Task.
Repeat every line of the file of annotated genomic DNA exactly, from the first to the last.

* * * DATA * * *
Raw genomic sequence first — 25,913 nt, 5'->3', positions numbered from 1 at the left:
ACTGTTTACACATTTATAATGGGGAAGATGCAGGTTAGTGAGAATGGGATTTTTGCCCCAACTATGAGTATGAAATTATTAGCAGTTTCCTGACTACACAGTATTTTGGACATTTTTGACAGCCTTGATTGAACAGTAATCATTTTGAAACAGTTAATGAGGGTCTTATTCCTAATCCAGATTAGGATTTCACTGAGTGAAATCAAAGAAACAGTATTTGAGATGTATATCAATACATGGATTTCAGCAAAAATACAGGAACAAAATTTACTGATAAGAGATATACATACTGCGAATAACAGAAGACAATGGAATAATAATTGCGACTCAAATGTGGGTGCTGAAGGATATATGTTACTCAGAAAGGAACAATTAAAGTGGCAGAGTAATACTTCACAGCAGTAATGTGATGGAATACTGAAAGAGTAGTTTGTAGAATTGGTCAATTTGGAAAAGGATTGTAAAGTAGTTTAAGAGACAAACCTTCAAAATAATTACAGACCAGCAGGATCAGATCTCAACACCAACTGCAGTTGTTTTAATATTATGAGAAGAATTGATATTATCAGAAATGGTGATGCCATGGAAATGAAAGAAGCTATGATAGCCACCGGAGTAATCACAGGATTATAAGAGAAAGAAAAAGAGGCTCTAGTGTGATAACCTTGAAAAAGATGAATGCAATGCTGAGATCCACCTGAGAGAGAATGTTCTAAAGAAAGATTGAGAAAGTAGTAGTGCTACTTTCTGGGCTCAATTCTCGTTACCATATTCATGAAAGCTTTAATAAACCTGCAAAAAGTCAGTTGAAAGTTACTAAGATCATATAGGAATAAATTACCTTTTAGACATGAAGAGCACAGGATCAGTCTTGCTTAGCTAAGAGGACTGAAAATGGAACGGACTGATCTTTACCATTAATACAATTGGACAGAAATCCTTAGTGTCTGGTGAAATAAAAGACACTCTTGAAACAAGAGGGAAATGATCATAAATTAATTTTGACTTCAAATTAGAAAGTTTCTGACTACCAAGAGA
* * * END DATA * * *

Raw genomic sequence first — 25,913 nt, 5'->3', positions numbered from 1 at the left:
ACTGTTTACACATTTATAATGGGGAAGATGCAGGTTAGTGAGAATGGGATTTTTGCCCCAACTATGAGTATGAAATTATTAGCAGTTTCCTGACTACACAGTATTTTGGACATTTTTGACAGCCTTGATTGAACAGTAATCATTTTGAAACAGTTAATGAGGGTCTTATTCCTAATCCAGATTAGGATTTCACTGAGTGAAATCAAAGAAACAGTATTTGAGATGTATATCAATACATGGATTTCAGCAAAAATACAGGAACAAAATTTACTGATAAGAGATATACATACTGCGAATAACAGAAGACAATGGAATAATAATTGCGACTCAAATGTGGGTGCTGAAGGATATATGTTACTCAGAAAGGAACAATTAAAGTGGCAGAGTAATACTTCACAGCAGTAATGTGATGGAATACTGAAAGAGTAGTTTGTAGAATTGGTCAATTTGGAAAAGGATTGTAAAGTAGTTTAAGAGACAAACCTTCAAAATAATTACAGACCAGCAGGATCAGATCTCAACACCAACTGCAGTTGTTTTAATATTATGAGAAGAATTGATATTATCAGAAATGGTGATGCCATGGAAATGAAAGAAGCTATGATAGCCACCGGAGTAATCACAGGATTATAAGAGAAAGAAAAAGAGGCTCTAGTGTGATAACCTTGAAAAAGATGAATGCAATGCTGAGATCCACCTGAGAGAGAATGTTCTAAAGAAAGATTGAGAAAGTAGTAGTGCTACTTTCTGGGCTCAATTCTCGTTACCATATTCATGAAAGCTTTAATAAACCTGCAAAAAGTCAGTTGAAAGTTACTAAGATCATATAGGAATAAATTACCTTTTAGACATGAAGAGCACAGGATCAGTCTTGCTTAGCTAAGAGGACTGAAAATGGAACGGACTGATCTTTACCATTAATACAATTGGACAGAAATCCTTAGTGTCTGGTGAAATAAAAGACACTCTTGAAACAAGAGGGAAATGATCATAAATTAATTTTGACTTCAAATTAGAAAGTTTCTGACTACCAAGAGA